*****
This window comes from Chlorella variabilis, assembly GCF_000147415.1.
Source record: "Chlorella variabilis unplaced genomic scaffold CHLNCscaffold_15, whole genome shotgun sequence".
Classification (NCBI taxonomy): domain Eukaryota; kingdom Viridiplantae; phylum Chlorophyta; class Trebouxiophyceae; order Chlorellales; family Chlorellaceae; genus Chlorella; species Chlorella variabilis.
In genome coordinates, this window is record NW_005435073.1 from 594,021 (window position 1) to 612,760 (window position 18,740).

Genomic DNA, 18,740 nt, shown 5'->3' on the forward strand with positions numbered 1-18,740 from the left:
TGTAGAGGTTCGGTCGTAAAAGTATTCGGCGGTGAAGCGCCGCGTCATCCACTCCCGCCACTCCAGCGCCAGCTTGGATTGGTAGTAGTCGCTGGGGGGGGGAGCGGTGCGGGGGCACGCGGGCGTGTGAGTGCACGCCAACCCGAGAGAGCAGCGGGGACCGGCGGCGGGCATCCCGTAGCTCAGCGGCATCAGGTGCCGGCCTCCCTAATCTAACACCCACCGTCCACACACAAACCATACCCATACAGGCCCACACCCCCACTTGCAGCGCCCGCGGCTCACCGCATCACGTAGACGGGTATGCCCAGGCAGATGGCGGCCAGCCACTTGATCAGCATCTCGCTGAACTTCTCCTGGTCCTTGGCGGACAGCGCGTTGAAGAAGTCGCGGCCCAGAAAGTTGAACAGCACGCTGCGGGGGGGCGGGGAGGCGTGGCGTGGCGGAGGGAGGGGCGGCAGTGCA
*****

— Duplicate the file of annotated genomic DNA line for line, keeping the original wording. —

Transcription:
This window comes from Chlorella variabilis, assembly GCF_000147415.1.
Source record: "Chlorella variabilis unplaced genomic scaffold CHLNCscaffold_15, whole genome shotgun sequence".
Classification (NCBI taxonomy): domain Eukaryota; kingdom Viridiplantae; phylum Chlorophyta; class Trebouxiophyceae; order Chlorellales; family Chlorellaceae; genus Chlorella; species Chlorella variabilis.
In genome coordinates, this window is record NW_005435073.1 from 594,021 (window position 1) to 612,760 (window position 18,740).

Genomic DNA, 18,740 nt, shown 5'->3' on the forward strand with positions numbered 1-18,740 from the left:
TGTAGAGGTTCGGTCGTAAAAGTATTCGGCGGTGAAGCGCCGCGTCATCCACTCCCGCCACTCCAGCGCCAGCTTGGATTGGTAGTAGTCGCTGGGGGGGGGAGCGGTGCGGGGGCACGCGGGCGTGTGAGTGCACGCCAACCCGAGAGAGCAGCGGGGACCGGCGGCGGGCATCCCGTAGCTCAGCGGCATCAGGTGCCGGCCTCCCTAATCTAACACCCACCGTCCACACACAAACCATACCCATACAGGCCCACACCCCCACTTGCAGCGCCCGCGGCTCACCGCATCACGTAGACGGGTATGCCCAGGCAGATGGCGGCCAGCCACTTGATCAGCATCTCGCTGAACTTCTCCTGGTCCTTGGCGGACAGCGCGTTGAAGAAGTCGCGGCCCAGAAAGTTGAACAGCACGCTGCGGGGGGGCGGGGAGGCGTGGCGTGGCGGAGGGAGGGGCGGCAGTGCA